5 of the Strangest Alternate Sources of Renewable Energy

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We are familiar with the most prevalent sources of renewable energy such as wind, water, and solar. We may be less familiar with other sources being explored every day. Researchers all over the world are finding ways to harness the energy produced by anything and everything around us. While exciting developments have been made, some are stranger than others in both concept and execution. Here are just five of the strangest alternate sources of renewable energy being tested today.


  1. Bacteria. The bacteria that make you sick could one day power your lightbulb. Researchers at Texas A&M are working hard to manipulate a strain of E. coli bacteria so that it will produce more hydrogen than would normally occur. Hydrogen is key to fuel-cell technology which could provide power the smallest electronics as well as power plants. The hope is to use sugar from crops, let the bacteria convert it into hydrogen, and then harness that power. Because all of the elements to produce this power are transportable, it can be produced on-site. This technology is a long way off from completion, but the research is promising.


  1. Sugar. Speaking of sugar, other researchers want to skip the bacteria and go straight to hydrogen production. Researchers at Virginia Tech are finding ways to convert sugar into hydrogen using water and 13 powerful enzymes. By converting this combination in a reactor, they can produce hydrogen as well as trace amounts of carbon dioxide. They have discovered that this process delivers three times more hydrogen than other more traditional methods. Hooray for the confectionary conversion!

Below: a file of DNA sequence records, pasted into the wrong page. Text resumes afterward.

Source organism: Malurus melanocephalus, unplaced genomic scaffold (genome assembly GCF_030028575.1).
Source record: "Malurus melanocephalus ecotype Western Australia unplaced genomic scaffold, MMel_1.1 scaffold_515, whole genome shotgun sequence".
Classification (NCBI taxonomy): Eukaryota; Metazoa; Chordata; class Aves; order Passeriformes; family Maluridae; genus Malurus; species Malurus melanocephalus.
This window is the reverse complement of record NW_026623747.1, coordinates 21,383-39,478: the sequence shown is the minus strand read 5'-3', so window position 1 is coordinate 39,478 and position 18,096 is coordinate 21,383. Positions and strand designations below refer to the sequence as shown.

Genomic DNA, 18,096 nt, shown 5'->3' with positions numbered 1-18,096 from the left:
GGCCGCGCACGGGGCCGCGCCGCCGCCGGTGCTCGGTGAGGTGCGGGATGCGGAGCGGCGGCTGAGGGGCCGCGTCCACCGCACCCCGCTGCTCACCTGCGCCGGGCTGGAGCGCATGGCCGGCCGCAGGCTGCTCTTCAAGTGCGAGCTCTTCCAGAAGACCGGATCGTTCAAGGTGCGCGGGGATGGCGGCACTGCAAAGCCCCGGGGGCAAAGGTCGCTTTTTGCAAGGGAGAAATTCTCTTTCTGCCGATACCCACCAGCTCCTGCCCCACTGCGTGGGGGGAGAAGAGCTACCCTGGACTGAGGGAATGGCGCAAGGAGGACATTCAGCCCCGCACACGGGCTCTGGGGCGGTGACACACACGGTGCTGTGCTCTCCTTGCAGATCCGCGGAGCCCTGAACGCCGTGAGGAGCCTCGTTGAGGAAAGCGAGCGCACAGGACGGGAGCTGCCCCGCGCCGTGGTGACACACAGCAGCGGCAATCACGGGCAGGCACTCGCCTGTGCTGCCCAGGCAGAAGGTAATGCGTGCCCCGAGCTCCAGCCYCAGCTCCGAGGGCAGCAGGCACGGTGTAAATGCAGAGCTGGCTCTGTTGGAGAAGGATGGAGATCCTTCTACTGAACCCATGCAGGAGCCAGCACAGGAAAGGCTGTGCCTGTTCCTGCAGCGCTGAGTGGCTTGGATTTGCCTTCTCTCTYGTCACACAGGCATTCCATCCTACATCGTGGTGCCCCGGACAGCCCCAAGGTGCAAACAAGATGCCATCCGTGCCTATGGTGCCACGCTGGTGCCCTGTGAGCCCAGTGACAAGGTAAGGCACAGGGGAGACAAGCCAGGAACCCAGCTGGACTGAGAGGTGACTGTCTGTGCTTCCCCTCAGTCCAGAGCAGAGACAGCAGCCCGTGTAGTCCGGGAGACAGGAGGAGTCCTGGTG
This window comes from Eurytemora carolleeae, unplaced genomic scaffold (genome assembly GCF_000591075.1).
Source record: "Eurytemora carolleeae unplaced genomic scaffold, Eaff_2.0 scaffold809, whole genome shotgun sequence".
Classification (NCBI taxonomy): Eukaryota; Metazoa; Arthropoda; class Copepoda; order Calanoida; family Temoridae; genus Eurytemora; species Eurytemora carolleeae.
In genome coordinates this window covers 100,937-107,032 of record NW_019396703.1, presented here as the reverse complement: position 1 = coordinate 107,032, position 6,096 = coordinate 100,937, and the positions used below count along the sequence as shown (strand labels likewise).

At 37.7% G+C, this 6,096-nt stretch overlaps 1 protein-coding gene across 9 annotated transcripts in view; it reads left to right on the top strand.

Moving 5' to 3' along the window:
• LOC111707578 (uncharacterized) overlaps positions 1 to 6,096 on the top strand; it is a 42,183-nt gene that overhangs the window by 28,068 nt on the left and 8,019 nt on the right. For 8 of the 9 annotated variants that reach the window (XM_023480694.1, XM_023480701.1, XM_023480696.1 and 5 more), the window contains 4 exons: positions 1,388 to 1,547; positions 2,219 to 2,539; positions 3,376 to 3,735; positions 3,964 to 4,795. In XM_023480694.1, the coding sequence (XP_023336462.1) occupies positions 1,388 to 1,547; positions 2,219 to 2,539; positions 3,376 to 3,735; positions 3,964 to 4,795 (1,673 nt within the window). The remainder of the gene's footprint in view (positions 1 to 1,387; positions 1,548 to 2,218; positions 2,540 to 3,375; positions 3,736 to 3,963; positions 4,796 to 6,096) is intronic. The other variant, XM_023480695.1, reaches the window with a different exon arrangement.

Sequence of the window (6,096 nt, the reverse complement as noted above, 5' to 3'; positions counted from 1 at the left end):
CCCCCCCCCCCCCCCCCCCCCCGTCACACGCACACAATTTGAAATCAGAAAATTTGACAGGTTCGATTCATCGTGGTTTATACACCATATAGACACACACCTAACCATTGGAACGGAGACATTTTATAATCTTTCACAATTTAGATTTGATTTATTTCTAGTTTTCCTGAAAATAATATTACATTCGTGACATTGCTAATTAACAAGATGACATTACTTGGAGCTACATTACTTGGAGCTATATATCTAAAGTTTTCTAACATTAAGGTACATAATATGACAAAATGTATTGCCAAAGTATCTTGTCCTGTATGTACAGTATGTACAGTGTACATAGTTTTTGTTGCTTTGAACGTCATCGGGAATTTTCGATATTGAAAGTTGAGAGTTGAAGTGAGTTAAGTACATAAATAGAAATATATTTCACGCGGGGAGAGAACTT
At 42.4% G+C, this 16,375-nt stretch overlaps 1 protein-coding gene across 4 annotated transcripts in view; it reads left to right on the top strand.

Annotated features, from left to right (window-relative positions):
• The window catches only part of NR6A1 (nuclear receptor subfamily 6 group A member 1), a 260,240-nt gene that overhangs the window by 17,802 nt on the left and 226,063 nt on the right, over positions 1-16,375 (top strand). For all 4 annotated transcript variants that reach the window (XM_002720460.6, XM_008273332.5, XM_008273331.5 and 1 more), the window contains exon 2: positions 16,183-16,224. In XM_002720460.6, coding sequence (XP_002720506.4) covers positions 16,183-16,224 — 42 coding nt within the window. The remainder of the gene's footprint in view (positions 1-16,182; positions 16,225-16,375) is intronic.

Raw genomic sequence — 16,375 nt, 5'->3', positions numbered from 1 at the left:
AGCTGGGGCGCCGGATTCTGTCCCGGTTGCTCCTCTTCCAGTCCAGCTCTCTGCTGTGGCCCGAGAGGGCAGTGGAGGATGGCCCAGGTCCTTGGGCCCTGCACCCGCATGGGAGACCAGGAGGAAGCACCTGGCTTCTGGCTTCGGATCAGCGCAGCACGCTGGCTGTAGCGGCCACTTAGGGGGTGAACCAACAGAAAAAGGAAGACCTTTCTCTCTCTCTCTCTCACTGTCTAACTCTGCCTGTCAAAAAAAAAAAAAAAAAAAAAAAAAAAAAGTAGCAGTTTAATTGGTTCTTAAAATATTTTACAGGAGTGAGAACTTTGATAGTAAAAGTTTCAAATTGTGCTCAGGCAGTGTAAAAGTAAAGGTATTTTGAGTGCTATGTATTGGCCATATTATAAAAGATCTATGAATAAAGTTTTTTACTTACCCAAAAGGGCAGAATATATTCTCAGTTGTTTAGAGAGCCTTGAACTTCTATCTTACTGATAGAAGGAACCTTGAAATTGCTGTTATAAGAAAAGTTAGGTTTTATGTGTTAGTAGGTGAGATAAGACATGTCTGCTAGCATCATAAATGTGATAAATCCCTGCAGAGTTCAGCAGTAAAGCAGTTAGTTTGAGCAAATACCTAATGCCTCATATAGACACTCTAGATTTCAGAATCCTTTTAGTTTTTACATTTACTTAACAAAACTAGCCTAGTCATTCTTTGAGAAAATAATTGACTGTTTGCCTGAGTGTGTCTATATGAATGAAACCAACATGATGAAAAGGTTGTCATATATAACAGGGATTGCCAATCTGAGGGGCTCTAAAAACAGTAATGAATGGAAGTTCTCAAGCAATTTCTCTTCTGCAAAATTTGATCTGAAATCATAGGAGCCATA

1. Electric Eels. This seems to go without saying given that it is in their name, but these powerful little creatures are already lighting someone’s Christmas tree. Electric eels can produce as much as 400 volts of electricity. While they use this charge as a defense mechanism and to support their poor vision, researchers have invented small installations to harness their energy. Other researchers are trying to mimic the systems inside the eels that produce this electricity to generate their own source of renewable energy.


  1. Coffee Waste. Hooray for yet another reason to consume a cup of Joe! Thanks to its relatively high oil content, researchers have cultivated a type of biodiesel fuel made from coffee grounds. In fact, one company in London is already trying to industrialize coffee waste recycling. Some researchers believe that the coffee ground waste generated each year could produce as much as 2.9 million gallons of fuel each year.


  1. Chocolate. Chocolate-lovers raise a toast! Your consumption could lead to a delicious source of renewable energy. Researchers believe that waste from the production of chocolate could be used to generate hydrogen. Using E. coli bacteria, researchers allow the bacteria to ferment the sugars from the waste to generate acids that can be converted to hydrogen. Feel free to indulge; you could be contributing to a world of renewable, clean energy.


Wrapping up

Researchers are using or attempting to use the vibration from sound waves, solar wind, body heat, friction, manure, algae, municipal sludge, jellyfish, human feces and urine, carbon nanotubes, and even something known as exploding lakes to find a way to make our energy cleaner and more sustainable. Most of these and the five listed above are still a long way off from producing massive amounts of energy, but all have shown promise. If one theme emerged in this strange world of renewable energy production, it is that the sweetest things in life can literally electrify you given the right environment.


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